python3 --schedule_file=cron-watering

Obviously, this is not an optimal way of executing the project as you want your garden managed 24/7, not only as long as you have an active console session. Further, the system should be activated once the RPi is booted and should be restarted if it crashes. The easiest and reliable way for doing this is to leverage systemd and create a service that runs automatically. There are many resources available with detailed instructions that you can follow for creating one. The sample service file can be found inside the repository.

Access your gardening kit from anywhere

Running the project locally is pretty cool, but what can be better than being able to do it remotely?

Leveraging Google IoT Core

As Mender is integrated with the Google IoT Core I built remote access together with some online data stores (you guessed right - for storing our measurements) using Google IoT Core. This quick start guide explains how to create a GCP IoT project. I’ve been using the following commands and configuration for setting up mine:

cloudshell:\~ (autoplanting)\$ gcloud pubsub topics create home-farming
cloudshell:\~ (autoplanting)\$ gcloud pubsub subscriptions create projects/autoplanting/subscriptions/farming-subscription --topic=home-farming
cloudshell:\~ (autoplanting)\$ gcloud iot registries create registry-farming --project=autoplanting --region=us-central1 --event-notification-config=topic=projects/autoplanting/topics/home-farming
cloudshell:\~ (autoplanting)\$ gcloud iot devices create plants-controller --project=autoplanting --region=us-central1 --registry=registry-farming --public-key path=rsa\_cert.pem,type=rs256
cloudshell:\~ (autoplanting)\$ gcloud projects add-iam-policy-binding autoplanting --role=roles/pubsub.publisher

Create a device key and connect

Once the GCP configuration is done you should create a device key by running:

openssl req -x509 -newkey rsa:2048 -keyout rsa\_private.pem -nodes -out rsa\_cert.pem -subj "/CN=unused"

This should produce two files: rsa_private.pem and rsa_cert.pem. Copy rsa_private.pem and store it securely on your RPi device. You will need it for connecting to GCP.

Once the configuration is done you can run the client by typing in the terminal:

python3 --algorithm=RS256 --device_id=plants-controller --private_key_file=./rsa_private.pem --registry_id=registry-farming --project_id=autoplanting --schedule_file=cron-planting --do_mqtt

Make sure all the parameters correspond to your GCP project configuration.

Once I started the client measurements to GCP over MQTT were sent. It works!

mesages received statistics

mesages received

Sending commands - for the fun of it

It is easy to send commands to the device and start the lamp or pump remotely. It is configured by default, but before doing this I had to make sure the device was registered to the commands/# MQTT topic so that it could receive all the commands sent through the GCP web interface.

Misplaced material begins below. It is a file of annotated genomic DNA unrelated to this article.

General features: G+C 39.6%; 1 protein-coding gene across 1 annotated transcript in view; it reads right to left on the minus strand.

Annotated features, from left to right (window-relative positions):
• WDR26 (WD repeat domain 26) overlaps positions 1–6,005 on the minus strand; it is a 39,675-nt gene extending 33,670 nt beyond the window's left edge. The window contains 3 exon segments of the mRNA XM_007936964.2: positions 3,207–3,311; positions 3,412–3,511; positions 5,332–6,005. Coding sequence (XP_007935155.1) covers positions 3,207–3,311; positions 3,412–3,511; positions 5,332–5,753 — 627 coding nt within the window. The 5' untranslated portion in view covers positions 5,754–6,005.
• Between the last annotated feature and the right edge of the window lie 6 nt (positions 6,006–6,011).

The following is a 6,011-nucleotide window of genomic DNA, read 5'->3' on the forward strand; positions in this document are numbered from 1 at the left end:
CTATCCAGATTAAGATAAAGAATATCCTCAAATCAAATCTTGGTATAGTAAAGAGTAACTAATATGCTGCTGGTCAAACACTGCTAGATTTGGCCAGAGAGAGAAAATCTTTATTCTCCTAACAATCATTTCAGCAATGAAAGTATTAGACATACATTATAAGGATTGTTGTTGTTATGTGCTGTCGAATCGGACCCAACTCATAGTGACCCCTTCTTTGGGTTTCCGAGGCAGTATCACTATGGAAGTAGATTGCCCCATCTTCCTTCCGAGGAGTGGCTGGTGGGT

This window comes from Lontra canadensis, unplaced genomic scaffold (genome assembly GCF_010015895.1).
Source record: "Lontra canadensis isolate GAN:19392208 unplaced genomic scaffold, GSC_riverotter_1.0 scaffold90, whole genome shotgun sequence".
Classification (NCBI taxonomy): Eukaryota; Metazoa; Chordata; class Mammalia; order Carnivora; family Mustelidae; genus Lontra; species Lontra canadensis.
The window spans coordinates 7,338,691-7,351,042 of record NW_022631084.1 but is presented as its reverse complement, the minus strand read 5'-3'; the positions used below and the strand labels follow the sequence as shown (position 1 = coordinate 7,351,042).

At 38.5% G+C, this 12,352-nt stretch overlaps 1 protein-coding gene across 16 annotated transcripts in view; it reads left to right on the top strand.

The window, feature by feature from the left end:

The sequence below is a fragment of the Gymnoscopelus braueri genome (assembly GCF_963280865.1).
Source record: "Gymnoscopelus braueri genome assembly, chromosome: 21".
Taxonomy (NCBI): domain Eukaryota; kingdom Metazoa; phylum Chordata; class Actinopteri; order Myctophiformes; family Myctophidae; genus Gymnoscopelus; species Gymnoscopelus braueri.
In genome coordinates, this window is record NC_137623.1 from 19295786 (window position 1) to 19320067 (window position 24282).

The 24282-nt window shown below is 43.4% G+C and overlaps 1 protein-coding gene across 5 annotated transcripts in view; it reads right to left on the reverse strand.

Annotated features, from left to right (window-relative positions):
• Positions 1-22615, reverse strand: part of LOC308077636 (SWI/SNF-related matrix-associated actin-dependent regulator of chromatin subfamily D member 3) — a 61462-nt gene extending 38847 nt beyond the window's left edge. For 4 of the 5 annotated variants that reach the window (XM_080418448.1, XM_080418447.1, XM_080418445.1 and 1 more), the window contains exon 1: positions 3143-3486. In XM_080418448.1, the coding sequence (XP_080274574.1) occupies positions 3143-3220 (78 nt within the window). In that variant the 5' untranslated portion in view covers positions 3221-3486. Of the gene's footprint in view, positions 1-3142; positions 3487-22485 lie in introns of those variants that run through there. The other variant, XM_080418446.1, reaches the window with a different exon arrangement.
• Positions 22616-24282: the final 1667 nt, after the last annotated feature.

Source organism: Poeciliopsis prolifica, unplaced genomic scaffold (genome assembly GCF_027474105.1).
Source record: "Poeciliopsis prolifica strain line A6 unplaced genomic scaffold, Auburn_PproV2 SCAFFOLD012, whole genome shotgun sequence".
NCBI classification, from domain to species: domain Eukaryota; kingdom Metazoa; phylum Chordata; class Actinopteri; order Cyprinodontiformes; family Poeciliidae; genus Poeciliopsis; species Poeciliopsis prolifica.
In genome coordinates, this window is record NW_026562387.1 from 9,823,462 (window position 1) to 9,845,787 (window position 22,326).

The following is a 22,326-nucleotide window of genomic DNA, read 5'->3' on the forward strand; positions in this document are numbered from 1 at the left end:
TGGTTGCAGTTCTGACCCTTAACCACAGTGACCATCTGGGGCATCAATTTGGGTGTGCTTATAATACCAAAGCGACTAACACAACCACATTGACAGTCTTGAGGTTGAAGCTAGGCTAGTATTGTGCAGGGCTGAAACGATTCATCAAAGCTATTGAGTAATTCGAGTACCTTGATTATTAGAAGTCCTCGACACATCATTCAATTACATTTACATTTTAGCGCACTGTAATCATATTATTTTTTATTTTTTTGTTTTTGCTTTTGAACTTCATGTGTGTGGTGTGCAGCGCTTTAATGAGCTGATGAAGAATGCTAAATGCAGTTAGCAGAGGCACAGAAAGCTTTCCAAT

command sending

For example sending, {"command":"lamp_on", "duration":"10"} to the device, I see the following in the terminal, and obviously my light went on for 10 seconds!

command received

Remotely OTA software update to keep my garden fresh

As the whole configuration of the board, extra libraries and the code for running the automated garden requires some steps and can get quite complicated, it is possible to do it much more easily with Mender.

By using Mender, I get the out-of-the-box mechanism for updating my software remotely which might be extremely useful if I can not have physical access to my device, I have multiple devices and updating all of those manually will be very time-consuming, error-prone and extremely inefficient, or I simply want to impress my folks :)

To use Mender, I, first of all, needed a Hosted Mender account. The setup process is very easy, even better, for small projects, the account is free of charge. There is a step-by-step guide for how to do it here.

Once my device is configured and registered with Hosted Mender I can download and use this artifact to automatically install all the dependencies and copy the project code over.

I have made this automated garden management software available for all of you, and for safety reasons the application won’t be started automatically as you may need to tweak the source code to adapt it to your hardware configuration (mainly different GPIOs used for connecting various sensors). Once the configuration is done you can safely run the automated gardening system by typing below inside your RPi terminal:

sudo systemctl automatic-garden start

In addition to configure your board and software extremely easily, you can now enjoy Mender to do any needed software updates in the future.


This concludes the first part of this blog post. I have my device up and running and configured so that it can send data and receive commands from Google IoT core. What is more, all the MQTT data is stored inside Google Pub/Sub middleware and the communication with the device is active. I hope you will get here as well by following the steps I did.

Finally, this might be the foundation for creating a scalable backend and client mobile application for easy data visualization and communication with our automated garden which will be some work for the future and the second part of this blog post.

Enjoy your fresh veggies! Ours are growing already!